Perturbations to the gut microbiota can result in a loss of colonization resistance against gastrointestinal pathogens such as Clostridium difficile. Although C. difficile infection is commonly associated with antibiotic use, the precise alterations to the microbiota associated with this loss in function are unknown. We used a variety of antibiotic perturbations to generate a diverse array of gut microbiota structures, which were then challenged with C. difficile spores. Across these treatments we observed that C. difficile resistance was never attributable to a single organism, but rather it was the result of multiple microbiota members interacting in a context-dependent manner. Using relative abundance data, we built a machine learning regression model to predict the levels of C. difficile that were found 24 h after challenging the perturbed communities. This model was able to explain 77.2% of the variation in the observed number of C. difficile per gram of feces. This model revealed important bacterial populations within the microbiota, which correlation analysis alone did not detect. Specifically, we observed that populations associated with the Porphyromonadaceae, Lachnospiraceae, Lactobacillus, and Alistipes were protective and populations associated with Escherichia and Streptococcus were associated with high levels of colonization. In addition, a population affiliated with the Akkermansia indicated a strong context dependency on other members of the microbiota. Together, these results indicate that individual bacterial populations do not drive colonization resistance to C. difficile. Rather, multiple diverse assemblages act in concert to mediate colonization resistance.
The ‘microgenderome’ provides a paradigm shift that highlights the role of sex differences in the host-microbiota interaction relevant for autoimmune and neuro-immune conditions. Analysis of cross-sectional self-report and faecal microbial data from 274 patients with Myalgic Encephalomyelitis/Chronic Fatigue Syndrome (ME/CFS) suggests that commensal gut microorganisms may play both protective and deleterious roles in symptom expression. Results revealed significant sex-specific interactions between Firmicutes (Clostridium, Streptococcus, Lactobacillus and Enterococcus) and ME/CFS symptoms (including neurological, immune and mood symptoms), regardless of compositional similarity in microbial levels across the sexes. Extending animal studies, we provide support for the microgenderome in a human clinical population. Applied and mechanistic research needs to consider sex-interactions when examining the composition and function of human microbiota.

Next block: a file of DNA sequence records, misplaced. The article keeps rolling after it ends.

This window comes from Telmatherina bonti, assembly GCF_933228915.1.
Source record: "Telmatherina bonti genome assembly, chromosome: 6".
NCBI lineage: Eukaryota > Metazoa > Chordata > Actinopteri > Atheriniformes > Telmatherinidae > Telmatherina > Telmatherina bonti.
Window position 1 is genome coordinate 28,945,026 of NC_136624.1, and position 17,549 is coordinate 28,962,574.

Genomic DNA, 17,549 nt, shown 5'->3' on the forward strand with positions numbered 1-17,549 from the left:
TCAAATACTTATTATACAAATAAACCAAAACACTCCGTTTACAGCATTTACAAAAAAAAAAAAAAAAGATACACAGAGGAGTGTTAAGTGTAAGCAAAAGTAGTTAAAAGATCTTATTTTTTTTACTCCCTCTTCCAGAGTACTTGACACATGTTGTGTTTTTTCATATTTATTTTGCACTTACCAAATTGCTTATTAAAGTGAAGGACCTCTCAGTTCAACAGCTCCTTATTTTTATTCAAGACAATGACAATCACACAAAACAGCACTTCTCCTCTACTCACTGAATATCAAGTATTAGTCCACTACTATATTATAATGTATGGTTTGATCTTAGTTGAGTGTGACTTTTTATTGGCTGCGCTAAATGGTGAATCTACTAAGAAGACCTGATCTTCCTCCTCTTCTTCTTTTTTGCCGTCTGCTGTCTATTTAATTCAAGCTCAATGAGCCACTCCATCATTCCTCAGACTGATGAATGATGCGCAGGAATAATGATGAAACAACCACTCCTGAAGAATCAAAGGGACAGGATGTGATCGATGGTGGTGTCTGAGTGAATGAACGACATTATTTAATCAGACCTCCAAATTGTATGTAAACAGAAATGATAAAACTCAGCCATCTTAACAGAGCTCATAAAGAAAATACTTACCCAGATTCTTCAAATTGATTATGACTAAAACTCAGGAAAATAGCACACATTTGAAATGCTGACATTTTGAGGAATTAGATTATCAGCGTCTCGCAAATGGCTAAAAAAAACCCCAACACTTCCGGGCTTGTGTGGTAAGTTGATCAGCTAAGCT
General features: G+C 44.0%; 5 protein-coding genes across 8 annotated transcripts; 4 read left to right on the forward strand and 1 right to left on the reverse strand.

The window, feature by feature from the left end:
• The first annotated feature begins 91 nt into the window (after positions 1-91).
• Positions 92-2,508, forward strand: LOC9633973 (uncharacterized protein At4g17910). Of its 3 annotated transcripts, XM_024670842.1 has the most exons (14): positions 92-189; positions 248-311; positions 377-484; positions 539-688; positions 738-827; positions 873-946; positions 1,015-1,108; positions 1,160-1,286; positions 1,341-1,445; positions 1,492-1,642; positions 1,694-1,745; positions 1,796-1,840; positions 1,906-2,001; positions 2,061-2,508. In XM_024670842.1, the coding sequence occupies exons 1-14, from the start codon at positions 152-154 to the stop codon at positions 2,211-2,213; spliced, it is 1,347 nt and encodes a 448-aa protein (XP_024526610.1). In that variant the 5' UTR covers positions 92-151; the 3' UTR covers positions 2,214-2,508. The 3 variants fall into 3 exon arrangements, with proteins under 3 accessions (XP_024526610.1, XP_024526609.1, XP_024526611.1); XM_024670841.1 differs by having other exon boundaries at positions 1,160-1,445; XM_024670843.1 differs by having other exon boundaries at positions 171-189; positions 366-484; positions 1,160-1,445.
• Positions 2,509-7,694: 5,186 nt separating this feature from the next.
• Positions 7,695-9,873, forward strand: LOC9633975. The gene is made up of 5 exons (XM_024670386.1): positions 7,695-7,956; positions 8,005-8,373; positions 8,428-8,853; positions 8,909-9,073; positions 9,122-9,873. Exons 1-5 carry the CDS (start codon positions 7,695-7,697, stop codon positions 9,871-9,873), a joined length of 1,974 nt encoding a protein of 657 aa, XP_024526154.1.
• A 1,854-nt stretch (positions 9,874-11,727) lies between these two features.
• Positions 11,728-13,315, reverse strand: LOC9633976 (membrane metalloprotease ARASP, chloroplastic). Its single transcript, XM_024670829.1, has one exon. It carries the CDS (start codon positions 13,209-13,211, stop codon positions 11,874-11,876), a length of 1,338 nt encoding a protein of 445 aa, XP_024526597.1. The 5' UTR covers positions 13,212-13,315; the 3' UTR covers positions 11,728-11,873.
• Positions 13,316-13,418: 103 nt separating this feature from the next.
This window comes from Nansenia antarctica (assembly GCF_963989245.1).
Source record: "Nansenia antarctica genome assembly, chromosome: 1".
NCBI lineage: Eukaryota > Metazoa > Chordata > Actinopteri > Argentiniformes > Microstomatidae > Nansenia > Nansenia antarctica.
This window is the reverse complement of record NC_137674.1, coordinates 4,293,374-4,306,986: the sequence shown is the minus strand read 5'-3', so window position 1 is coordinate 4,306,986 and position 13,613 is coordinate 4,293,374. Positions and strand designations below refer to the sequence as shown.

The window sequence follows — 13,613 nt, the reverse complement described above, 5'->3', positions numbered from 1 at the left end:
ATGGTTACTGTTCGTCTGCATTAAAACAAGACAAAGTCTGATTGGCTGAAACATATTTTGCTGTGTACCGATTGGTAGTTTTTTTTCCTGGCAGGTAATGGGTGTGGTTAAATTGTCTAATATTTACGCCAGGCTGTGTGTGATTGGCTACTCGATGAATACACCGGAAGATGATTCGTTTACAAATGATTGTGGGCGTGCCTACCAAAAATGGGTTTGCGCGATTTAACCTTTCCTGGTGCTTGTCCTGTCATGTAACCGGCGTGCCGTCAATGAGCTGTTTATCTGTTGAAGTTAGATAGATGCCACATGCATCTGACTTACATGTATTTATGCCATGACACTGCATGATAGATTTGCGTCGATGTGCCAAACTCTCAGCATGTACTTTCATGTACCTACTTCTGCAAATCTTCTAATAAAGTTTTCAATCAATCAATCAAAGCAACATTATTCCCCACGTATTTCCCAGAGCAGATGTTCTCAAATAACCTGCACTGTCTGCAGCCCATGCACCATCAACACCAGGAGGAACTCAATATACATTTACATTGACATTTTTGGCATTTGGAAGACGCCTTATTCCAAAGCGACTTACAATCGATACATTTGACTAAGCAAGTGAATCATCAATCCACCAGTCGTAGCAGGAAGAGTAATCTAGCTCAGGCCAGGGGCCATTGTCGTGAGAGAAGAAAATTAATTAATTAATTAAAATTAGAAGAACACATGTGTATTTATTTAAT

The mammalian gut microbiota harbors a diverse ecosystem where hundreds of bacterial species interact with each other and their host. Given that bacteria use signals to communicate and regulate group behaviors (quorum sensing), we asked whether such communication between different commensal species can influence the interactions occurring in this environment. We engineered the enteric bacterium, Escherichia coli, to manipulate the levels of the interspecies quorum sensing signal, autoinducer-2 (AI-2), in the mouse intestine and investigated the effect upon antibiotic-induced gut microbiota dysbiosis. E. coli that increased intestinal AI-2 levels altered the composition of the antibiotic-treated gut microbiota, favoring the expansion of the Firmicutes phylum. This significantly increased the Firmicutes/Bacteroidetes ratio, to oppose the strong effect of the antibiotic, which had almost cleared the Firmicutes. This demonstrates that AI-2 levels influence the abundance of the major phyla of the gut microbiota, the balance of which is known to influence human health.
The oral microbiome, which is closely associated with many diseases, and the resident pathogenic oral bacteria, which can be transferred by close physical contact, are important public health considerations. Although the dog is the most common companion animal, the composition of the canine oral microbiome, which may include human pathogenic bacteria, and its relationship with that of their owners are unclear. In this study, 16S rDNA pyrosequencing was used to compare the oral microbiomes of 10 dogs and their owners and to identify zoonotic pathogens. Pyrosequencing revealed 246 operational taxonomic units in the 10 samples, representing 57 genera from eight bacterial phyla. Firmicutes (57.6%), Proteobacteria (21.6%), Bacteroidetes (9.8%), Actinobacteria (7.1%), and Fusobacteria (3.9%) were the predominant phyla in the human oral samples, whereas Proteobacteria (25.7%), Actinobacteria (21%), Bacteroidetes (19.7%), Firmicutes (19.3%), and Fusobacteria (12.3%) were predominant in the canine oral samples. The predominant genera in the human samples were Streptococcus (43.9%), Neisseria (10.3%), Haemophilus (9.6%), Prevotella (8.4%), and Veillonella (8.1%), whereas the predominant genera in the canine samples were Actinomyces (17.2%), Unknown (16.8), Porphyromonas (14.8), Fusobacterium (11.8), and Neisseria (7.2%). The oral microbiomes of dogs and their owners were appreciably different, and similarity in the microbiomes of canines and their owners was not correlated with residing in the same household. Oral-to-oral transfer of Neisseria shayeganii, Porphyromonas canigingivalis, Tannerella forsythia, and Streptococcus minor from dogs to humans was suspected. The finding of potentially zoonotic and periodontopathic bacteria in the canine oral microbiome may be a public health concern.